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Great Books on Gay History

Being a history buff all my life, when I realized I was gay around 11/12 years old, I began reading anything and everything I could find on gay history; based on the kerfuffle surrounded the movie Stonewall, it's become apparent that many, if not most, young people (and even older people) know very little about gay history. Perhaps frustrated by that, I've taken solace in re-reading one of my favorite books on gay history, "Coming Out Under Fire: The History of Gay Men and Women in World War II" (1990) by the late Allan Berube; it's a fascinating exploration of how gay men and women experienced the war years, discovering each other and forming a community that laid the seeds for the burgeoning gay rights movement that started after the war, and how the government and the military reacted to gay men and women in uniform.

If there a list of gay history books every person should read, "Coming Out Under Fire" would definitely need to be considered. There are many others I can think of, but I'd like to hear some of your choices.

by Herodotusreply 32Last Friday at 10:40 AM

George Chauncey's _Gay New York_. You're welcome.

by Herodotusreply 109/27/2015

The great lesbian historian Lillian Faderman has a new big book our--The Gay Revolution (I think). Haven't read it, but it looks good.

by Herodotusreply 209/27/2015

Gay history tends to be hit or miss. There are plenty of good books, but all general surveys seem pretty weak.

I like to recommend to male gaylings, "Gay Roots: Twenty Years of Gay Sunshine" edited by Winston Leyland, a 1991 book that is an anthology of gay history,sex, politics, and culture. There are numerous editions, but I like the 1991 for its balance. It has 200 pages of gay history from around the world. Then 100 pages of gay politics, which is contemporary history from the sixties to the eighties. Then gay biography, literary essays, ficition, erotica, and gay poetry from around the world.

Very worthwhile in changing the limited perspectives we get from homophobic press.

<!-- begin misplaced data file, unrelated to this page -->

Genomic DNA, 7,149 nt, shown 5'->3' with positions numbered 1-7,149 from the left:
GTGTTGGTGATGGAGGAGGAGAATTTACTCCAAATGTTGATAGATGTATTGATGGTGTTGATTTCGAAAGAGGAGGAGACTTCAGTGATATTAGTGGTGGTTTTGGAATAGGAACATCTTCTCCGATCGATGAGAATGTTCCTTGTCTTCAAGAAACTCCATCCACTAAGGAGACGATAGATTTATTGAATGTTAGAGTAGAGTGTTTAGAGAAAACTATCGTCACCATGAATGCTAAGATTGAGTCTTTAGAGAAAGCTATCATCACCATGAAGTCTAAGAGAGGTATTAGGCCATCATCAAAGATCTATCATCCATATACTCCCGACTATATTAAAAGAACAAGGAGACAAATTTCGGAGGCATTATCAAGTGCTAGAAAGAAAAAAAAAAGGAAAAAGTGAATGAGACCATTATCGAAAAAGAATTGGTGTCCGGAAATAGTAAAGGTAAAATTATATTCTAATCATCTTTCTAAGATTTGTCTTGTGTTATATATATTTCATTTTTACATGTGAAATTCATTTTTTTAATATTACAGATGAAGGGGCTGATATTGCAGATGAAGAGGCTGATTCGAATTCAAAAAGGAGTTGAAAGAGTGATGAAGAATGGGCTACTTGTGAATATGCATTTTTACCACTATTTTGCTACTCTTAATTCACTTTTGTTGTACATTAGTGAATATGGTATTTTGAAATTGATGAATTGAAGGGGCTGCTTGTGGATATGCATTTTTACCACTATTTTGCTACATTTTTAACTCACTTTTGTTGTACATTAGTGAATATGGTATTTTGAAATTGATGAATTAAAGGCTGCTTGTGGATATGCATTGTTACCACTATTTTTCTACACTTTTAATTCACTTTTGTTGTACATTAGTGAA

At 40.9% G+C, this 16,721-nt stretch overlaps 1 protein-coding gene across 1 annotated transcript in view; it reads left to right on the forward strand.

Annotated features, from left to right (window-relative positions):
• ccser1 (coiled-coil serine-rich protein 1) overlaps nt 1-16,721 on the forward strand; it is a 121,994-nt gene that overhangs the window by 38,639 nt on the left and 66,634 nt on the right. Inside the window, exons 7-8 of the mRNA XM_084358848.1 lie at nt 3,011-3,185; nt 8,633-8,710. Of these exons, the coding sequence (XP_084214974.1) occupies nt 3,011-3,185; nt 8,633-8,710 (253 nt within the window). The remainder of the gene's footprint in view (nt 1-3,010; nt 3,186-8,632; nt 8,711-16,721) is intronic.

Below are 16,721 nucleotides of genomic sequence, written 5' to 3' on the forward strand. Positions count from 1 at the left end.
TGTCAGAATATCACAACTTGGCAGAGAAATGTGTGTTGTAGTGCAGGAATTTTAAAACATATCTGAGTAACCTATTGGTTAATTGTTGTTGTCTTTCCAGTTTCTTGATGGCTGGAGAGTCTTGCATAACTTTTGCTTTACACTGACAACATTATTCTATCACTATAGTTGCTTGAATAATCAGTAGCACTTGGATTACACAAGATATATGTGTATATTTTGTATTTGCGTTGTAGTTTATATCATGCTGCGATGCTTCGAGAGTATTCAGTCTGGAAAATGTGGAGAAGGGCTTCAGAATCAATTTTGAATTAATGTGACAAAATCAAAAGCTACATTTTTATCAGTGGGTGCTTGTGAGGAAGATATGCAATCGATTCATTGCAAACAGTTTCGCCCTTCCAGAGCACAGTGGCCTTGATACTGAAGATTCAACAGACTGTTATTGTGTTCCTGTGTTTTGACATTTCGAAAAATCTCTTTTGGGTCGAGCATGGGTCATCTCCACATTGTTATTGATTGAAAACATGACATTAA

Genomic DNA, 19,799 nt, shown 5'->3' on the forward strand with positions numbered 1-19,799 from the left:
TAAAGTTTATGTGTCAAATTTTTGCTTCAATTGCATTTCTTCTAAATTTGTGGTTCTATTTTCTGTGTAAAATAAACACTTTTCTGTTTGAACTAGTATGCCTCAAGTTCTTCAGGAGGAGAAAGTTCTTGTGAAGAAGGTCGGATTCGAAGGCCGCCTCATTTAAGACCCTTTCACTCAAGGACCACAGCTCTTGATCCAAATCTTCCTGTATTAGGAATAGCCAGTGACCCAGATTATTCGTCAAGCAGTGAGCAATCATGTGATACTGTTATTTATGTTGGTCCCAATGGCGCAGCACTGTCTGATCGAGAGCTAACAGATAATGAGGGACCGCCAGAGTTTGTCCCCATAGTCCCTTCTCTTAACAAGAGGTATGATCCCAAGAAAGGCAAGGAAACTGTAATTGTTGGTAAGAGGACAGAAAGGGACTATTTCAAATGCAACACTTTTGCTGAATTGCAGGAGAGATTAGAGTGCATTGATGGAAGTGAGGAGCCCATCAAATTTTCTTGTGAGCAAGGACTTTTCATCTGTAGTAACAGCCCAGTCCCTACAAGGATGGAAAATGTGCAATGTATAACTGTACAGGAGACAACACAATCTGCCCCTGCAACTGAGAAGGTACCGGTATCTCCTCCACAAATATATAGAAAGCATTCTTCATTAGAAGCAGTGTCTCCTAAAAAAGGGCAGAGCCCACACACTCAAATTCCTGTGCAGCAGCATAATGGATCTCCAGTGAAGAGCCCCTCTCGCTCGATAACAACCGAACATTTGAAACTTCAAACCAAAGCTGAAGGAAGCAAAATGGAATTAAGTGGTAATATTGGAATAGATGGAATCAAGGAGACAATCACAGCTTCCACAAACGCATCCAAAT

by Herodotusreply 309/27/2015

George Chauncey's "Gay New York" is good, but you've probably read it.

Have you read B.R. Burg's eccentric "Sodomy and the Pirate Tradition: English Sea Rovers in the Seventeenth Century Caribbean"?

I haven't seen it, but "Love of the Samurai: A Thousand Years of Japanese Homosexuality" is supposed to be powerful stuff, suggesting the decline of masculinity in Japan caused a decline in homosexuality

Jonathan Goldberg, editors, "Queering the Renaissance" is interesting to a fairly advanced student like yourself.

Richard Mohr's "Gay Ideas: Outing and Other Controversies" is perhaps the nucleus around which a gay intellectual history will form.

"The Gay Metropolis 1940-1996" by Charles Kaiser is good but very light.

by Herodotusreply 409/27/2015

Let's not forget the dry as dust "Lesbian and Gay Rights in Canada: Social Movements and Equality Seeking 1971-1995" By Miriam Smith. Fills a void.

by Herodotusreply 509/27/2015

OP here; yes, read "Gay New York" by George Chauncey and loved it; also consider a must-read for any gay person.

Loving the other suggestions; have always been intrigued by "Sodomy and the Pirate Tradition," never got around to reading it.

Some others I've enjoyed reading over the years:

"The Other Side of Silence -- Men's Lives and Gay Identities: A Twentieth Century History" by John Loughery

"On Queer Street: A Social History of British Homosexuality 1895-1995" by Hugh David

"The Lavender Scare: The Cold War Persecution of Gays and Lesbians in the Federal Government" by David K. Johnson

And John Boswell's two masterpieces: "Christianity, Social Tolerance and Homosexuality" and "Same-Sex Unions in Pre-Modern Europe"

by Herodotusreply 609/27/2015

I would like to echo r6's recommendation of The Other Side of Silence and The Lavender Scare. Both excellent reads.

I also enjoyed Stonewall by David Carter

by Herodotusreply 709/27/2015

Daniel Mendelsohn does an astute critique of Boswell's Same Sex Unions, pointing to errors in Boswell's philological scholarship--suggesting that by the time Boswell did the book he was quite ill and panicked for time. Sad.

by Herodotusreply 809/27/2015

Gay American History: Lesbians and Gay Men in the U.S.A., A Documentary and Pioneering Collection of Turbulent Chronicles - A Startling New Perspective on the Nation's Past

This unique and pioneering work is a comprehensive collection of documents on American gay life from the early days of European settlement to the emergence of modern American gay culture. Hailed by reviewers, it offers a new historical perspective on this once invisible minority and its 400-year battle. Photographs and illustrations.

Offsite Link
by Herodotusreply 909/27/2015


by Herodotusreply 1009/28/2015

"Making Gay History" by Eric Marcus has some interesting interviews and is a very quick read.

by Herodotusreply 1109/29/2015